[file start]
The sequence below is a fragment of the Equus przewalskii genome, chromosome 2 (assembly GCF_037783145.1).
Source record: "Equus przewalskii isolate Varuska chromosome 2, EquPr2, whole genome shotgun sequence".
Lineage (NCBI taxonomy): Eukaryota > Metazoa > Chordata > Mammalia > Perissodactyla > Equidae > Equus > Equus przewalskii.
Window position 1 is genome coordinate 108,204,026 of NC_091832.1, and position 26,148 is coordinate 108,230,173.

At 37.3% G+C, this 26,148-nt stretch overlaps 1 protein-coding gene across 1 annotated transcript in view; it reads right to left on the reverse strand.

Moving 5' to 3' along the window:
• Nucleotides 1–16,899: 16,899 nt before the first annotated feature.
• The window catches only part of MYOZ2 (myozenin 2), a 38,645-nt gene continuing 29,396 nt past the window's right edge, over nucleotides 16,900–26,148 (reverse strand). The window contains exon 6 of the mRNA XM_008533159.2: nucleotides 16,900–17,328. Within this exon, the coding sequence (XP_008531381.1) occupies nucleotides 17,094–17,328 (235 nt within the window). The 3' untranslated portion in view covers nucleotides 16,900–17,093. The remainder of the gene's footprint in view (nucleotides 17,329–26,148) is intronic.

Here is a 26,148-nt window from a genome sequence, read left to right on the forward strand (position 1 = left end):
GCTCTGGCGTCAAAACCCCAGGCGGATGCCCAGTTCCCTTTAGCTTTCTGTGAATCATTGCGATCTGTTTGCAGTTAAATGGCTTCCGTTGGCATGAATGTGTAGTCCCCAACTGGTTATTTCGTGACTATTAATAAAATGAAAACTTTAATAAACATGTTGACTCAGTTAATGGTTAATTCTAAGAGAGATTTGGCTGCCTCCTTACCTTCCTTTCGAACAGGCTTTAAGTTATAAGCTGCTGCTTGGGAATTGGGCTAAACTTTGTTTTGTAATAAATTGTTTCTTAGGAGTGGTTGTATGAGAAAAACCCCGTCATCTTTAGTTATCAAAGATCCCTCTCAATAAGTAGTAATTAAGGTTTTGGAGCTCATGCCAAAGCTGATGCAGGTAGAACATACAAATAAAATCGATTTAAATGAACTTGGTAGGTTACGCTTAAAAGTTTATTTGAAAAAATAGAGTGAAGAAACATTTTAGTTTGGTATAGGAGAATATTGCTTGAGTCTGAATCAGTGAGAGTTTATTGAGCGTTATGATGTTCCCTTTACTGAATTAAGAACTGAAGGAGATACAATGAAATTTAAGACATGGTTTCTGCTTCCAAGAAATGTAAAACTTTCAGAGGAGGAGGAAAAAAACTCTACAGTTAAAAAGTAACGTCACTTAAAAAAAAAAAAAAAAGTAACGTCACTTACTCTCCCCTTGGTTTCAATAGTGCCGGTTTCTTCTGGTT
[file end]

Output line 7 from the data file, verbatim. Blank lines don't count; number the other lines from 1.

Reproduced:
• Nucleotides 1–16,899: 16,899 nt before the first annotated feature.